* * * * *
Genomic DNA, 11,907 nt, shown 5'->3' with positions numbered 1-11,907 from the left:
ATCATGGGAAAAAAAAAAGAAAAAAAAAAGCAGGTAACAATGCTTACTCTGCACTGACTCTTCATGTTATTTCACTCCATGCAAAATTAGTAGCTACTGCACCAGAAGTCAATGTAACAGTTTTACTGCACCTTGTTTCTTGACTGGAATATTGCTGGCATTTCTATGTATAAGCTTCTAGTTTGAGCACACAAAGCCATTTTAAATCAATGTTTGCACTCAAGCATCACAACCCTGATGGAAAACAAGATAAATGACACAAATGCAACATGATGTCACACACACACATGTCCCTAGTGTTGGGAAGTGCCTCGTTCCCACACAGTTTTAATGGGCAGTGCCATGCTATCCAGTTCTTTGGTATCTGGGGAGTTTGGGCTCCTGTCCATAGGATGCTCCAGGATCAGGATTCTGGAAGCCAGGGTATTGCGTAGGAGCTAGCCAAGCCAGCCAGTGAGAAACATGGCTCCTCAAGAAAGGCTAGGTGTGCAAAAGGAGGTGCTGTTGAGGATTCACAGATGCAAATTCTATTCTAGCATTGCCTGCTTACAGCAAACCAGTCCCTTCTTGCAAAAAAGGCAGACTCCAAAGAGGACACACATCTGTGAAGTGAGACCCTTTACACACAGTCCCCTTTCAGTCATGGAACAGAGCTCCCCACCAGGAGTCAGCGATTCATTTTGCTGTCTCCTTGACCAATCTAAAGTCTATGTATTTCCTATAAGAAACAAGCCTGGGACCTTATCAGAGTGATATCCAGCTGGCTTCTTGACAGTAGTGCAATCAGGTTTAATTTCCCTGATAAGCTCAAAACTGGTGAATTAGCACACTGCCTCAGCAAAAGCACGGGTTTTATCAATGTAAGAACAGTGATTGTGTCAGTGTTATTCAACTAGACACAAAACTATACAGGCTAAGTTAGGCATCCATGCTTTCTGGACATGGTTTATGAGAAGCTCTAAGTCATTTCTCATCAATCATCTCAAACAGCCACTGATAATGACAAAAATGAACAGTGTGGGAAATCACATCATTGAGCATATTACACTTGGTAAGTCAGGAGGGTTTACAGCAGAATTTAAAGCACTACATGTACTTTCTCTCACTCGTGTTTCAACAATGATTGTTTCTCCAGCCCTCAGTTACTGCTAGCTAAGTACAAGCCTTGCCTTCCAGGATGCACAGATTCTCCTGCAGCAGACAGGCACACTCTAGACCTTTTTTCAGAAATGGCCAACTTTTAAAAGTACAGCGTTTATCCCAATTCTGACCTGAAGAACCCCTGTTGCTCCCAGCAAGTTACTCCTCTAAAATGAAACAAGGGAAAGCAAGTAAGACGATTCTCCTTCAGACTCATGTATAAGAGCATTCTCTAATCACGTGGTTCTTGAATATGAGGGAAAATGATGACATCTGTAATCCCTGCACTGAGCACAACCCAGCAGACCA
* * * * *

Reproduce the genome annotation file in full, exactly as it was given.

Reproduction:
Genomic DNA, 11,907 nt, shown 5'->3' with positions numbered 1-11,907 from the left:
ATCATGGGAAAAAAAAAAGAAAAAAAAAAGCAGGTAACAATGCTTACTCTGCACTGACTCTTCATGTTATTTCACTCCATGCAAAATTAGTAGCTACTGCACCAGAAGTCAATGTAACAGTTTTACTGCACCTTGTTTCTTGACTGGAATATTGCTGGCATTTCTATGTATAAGCTTCTAGTTTGAGCACACAAAGCCATTTTAAATCAATGTTTGCACTCAAGCATCACAACCCTGATGGAAAACAAGATAAATGACACAAATGCAACATGATGTCACACACACACATGTCCCTAGTGTTGGGAAGTGCCTCGTTCCCACACAGTTTTAATGGGCAGTGCCATGCTATCCAGTTCTTTGGTATCTGGGGAGTTTGGGCTCCTGTCCATAGGATGCTCCAGGATCAGGATTCTGGAAGCCAGGGTATTGCGTAGGAGCTAGCCAAGCCAGCCAGTGAGAAACATGGCTCCTCAAGAAAGGCTAGGTGTGCAAAAGGAGGTGCTGTTGAGGATTCACAGATGCAAATTCTATTCTAGCATTGCCTGCTTACAGCAAACCAGTCCCTTCTTGCAAAAAAGGCAGACTCCAAAGAGGACACACATCTGTGAAGTGAGACCCTTTACACACAGTCCCCTTTCAGTCATGGAACAGAGCTCCCCACCAGGAGTCAGCGATTCATTTTGCTGTCTCCTTGACCAATCTAAAGTCTATGTATTTCCTATAAGAAACAAGCCTGGGACCTTATCAGAGTGATATCCAGCTGGCTTCTTGACAGTAGTGCAATCAGGTTTAATTTCCCTGATAAGCTCAAAACTGGTGAATTAGCACACTGCCTCAGCAAAAGCACGGGTTTTATCAATGTAAGAACAGTGATTGTGTCAGTGTTATTCAACTAGACACAAAACTATACAGGCTAAGTTAGGCATCCATGCTTTCTGGACATGGTTTATGAGAAGCTCTAAGTCATTTCTCATCAATCATCTCAAACAGCCACTGATAATGACAAAAATGAACAGTGTGGGAAATCACATCATTGAGCATATTACACTTGGTAAGTCAGGAGGGTTTACAGCAGAATTTAAAGCACTACATGTACTTTCTCTCACTCGTGTTTCAACAATGATTGTTTCTCCAGCCCTCAGTTACTGCTAGCTAAGTACAAGCCTTGCCTTCCAGGATGCACAGATTCTCCTGCAGCAGACAGGCACACTCTAGACCTTTTTTCAGAAATGGCCAACTTTTAAAAGTACAGCGTTTATCCCAATTCTGACCTGAAGAACCCCTGTTGCTCCCAGCAAGTTACTCCTCTAAAATGAAACAAGGGAAAGCAAGTAAGACGATTCTCCTTCAGACTCATGTATAAGAGCATTCTCTAATCACGTGGTTCTTGAATATGAGGGAAAATGATGACATCTGTAATCCCTGCACTGAGCACAACCCAGCAGACCA